The misery index serves as a reflection of the 2023 economy. This economic indicator encapsulates the level of financial distress individuals endure within a country. It is the sum of the unemployment and inflation rates. Appropriately named, the index attains significance during periods of elevated unemployment and inflation, as individuals often grapple with challenges in their daily lives, leading to a pervasive sense of misery. The higher the index, the more pronounced the overall sense of hardship experienced by the population.

The index declined from 10 to 7.1 in 2023, reaching its lowest point since the onset of the COVID-19 pandemic. This improvement surpasses the historical average dating back to President Johnson’s presidency, signifying an improving economy and better economic well-being of its citizens.

Where are we headed?

Higher Rock predicts RGDP will grow 1.5% in 2024. The consumer has always been the driver of the US economy by contributing approximately 70% of the US GDP. Consumer spending will be less robust in 2024. Wage increases will moderate as the balance between the supply and demand for labor improves. Economists estimate that employers must add approximately 100,000 workers to monthly payrolls to account for the population growth. Despite payroll increases exceeding 200,000 monthly from January 2021 to May 2023, the three-month average has steadily trended lower throughout 2023. We anticipate that payroll additions will continue declining until reaching a more sustainable level of around 100,000 workers. The slower payroll growth and smaller wage increases will diminish available disposable income. For 22 million borrowers, disposable income will further shrink with the resumption of student loan payments deferred during the pandemic. A lower debt capacity and diminished savings will result in reduced spending capacity.

Businesses are expected to maintain spending, especially in artificial intelligence, although the high cost of borrowing may deter them. The real interest rate, which is an inflation-adjusted rate, has reached its highest point in sixteen years. Concerns about an economic slowdown may dissuade some businesses from expanding. Banks will tighten lending guidelines, particularly for commercial real estate.

A decrease in government spending during an election year is doubtful, as politicians tend to favor making promises over withdrawing funding. Despite a deficit reaching 7.4% of GDP, an unsustainable figure, Higher Rock believes government spending will increase slightly after much bipartisan bickering.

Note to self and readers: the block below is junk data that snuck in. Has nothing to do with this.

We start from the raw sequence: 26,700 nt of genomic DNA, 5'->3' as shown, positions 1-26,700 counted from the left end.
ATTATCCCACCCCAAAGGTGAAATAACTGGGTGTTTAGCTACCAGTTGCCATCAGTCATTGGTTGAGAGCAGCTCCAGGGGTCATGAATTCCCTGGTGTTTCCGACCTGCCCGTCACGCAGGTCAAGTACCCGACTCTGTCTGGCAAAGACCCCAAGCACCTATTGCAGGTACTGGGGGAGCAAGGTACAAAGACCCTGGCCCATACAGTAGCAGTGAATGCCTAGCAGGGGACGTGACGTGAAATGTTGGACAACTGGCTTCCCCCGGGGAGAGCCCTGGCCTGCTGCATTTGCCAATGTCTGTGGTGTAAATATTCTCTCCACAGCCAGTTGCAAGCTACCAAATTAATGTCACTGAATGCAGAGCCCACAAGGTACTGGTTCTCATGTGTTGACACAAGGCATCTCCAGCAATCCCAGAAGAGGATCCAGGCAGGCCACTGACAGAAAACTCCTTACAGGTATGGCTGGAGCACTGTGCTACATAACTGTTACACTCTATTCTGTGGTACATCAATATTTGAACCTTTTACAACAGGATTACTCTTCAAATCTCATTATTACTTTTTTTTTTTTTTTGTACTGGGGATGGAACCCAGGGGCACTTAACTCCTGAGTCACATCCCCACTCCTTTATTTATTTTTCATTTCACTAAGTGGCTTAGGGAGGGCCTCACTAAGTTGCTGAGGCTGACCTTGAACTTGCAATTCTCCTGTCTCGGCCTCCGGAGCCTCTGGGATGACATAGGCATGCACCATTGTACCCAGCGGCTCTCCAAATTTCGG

International trade will boost the RGDP because exports will grow more than imports as global economies improve. 

We anticipate that inflation will reach 2.25% by the end of 2024. The cooling of consumer spending and productivity improvements will restrain price increases. Presently, the CPI likely overstates inflation because the shelter index, which comprises about one-third of the index, exhibits a lag compared to other price indexes. The Bureau of Labor Statistics employs current leases rather than market leases. Since renters typically agree to terms between six months and a year, a survey of current leases may not reflect present market conditions. Consequently, when rents decline, there is a delay in the lower shelter cost being reflected in the Consumer Price Index (CPI).

Past rate increases have yet to trickle throughout the economy. Inflation has peaked, but it will continue to trend lower. It is unlikely that policymakers at the Federal Reserve will resume rate increases, but we believe they will begin to lower them at the end of the second quarter. 

As the economy cools, unemployment will increase slightly. Unemployment will equal 4.0% at the end of 2024.

Indeed, the world is in a constant state of unpredictable change. We have observed numerous revolutionary shifts, with COVID-19 significantly disrupting every economy. Global tensions have the potential to erupt, leading to widespread inflation. However, the prospect of favorable changes also exists. Technologies like artificial intelligence can enhance productivity much like the Internet has done. I hope for world peace and diminished political tensions, fostering responsible bipartisan leadership that enables the global economy to thrive.